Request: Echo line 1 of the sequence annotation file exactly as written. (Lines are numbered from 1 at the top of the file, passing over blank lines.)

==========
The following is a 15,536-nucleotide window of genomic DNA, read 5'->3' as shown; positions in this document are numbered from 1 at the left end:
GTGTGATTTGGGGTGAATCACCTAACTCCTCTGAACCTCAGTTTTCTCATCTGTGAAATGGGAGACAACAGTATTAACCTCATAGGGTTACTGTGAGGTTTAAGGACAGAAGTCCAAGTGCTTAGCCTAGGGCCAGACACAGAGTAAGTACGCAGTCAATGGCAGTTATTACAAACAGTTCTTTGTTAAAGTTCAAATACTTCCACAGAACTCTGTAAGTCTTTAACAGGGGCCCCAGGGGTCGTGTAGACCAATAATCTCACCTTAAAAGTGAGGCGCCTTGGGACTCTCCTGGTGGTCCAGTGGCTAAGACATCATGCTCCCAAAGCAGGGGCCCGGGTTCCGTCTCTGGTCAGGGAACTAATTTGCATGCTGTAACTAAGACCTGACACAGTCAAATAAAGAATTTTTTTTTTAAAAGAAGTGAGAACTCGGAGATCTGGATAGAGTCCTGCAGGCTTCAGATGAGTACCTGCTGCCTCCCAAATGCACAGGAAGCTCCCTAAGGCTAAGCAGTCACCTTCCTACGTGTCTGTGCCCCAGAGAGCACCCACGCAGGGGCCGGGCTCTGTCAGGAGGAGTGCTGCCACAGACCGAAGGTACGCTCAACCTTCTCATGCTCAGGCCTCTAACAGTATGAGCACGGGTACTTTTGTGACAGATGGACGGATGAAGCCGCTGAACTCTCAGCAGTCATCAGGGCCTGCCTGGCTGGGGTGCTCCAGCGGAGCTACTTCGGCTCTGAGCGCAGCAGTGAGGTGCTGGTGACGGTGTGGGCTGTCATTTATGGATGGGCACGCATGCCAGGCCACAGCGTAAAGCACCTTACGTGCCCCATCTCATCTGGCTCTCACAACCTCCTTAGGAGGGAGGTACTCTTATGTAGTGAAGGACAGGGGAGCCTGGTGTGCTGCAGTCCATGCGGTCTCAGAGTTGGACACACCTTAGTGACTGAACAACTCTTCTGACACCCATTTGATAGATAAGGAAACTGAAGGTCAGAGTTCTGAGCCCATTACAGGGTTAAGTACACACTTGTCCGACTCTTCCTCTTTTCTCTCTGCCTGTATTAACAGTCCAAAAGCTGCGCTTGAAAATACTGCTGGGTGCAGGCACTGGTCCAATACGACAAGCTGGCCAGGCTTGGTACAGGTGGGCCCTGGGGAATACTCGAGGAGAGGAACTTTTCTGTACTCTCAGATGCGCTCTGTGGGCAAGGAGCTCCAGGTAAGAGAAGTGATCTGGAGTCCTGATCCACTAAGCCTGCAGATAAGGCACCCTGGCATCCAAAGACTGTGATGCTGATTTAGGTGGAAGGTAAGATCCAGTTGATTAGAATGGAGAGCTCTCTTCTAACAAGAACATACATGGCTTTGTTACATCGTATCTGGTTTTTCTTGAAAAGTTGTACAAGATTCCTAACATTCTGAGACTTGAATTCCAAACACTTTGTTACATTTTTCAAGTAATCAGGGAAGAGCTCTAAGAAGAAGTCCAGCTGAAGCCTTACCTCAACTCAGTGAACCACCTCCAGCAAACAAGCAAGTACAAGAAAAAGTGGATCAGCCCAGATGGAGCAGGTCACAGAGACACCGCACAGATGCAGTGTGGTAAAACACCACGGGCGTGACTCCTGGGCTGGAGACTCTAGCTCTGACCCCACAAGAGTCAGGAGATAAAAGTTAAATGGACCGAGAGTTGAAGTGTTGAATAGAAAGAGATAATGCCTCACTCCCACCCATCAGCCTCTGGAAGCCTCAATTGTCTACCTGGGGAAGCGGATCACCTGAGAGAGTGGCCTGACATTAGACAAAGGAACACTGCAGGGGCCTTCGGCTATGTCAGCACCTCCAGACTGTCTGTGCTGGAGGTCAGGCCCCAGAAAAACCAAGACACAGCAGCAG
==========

The following is a 15,536-nucleotide window of genomic DNA, read 5'->3' as shown; positions in this document are numbered from 1 at the left end: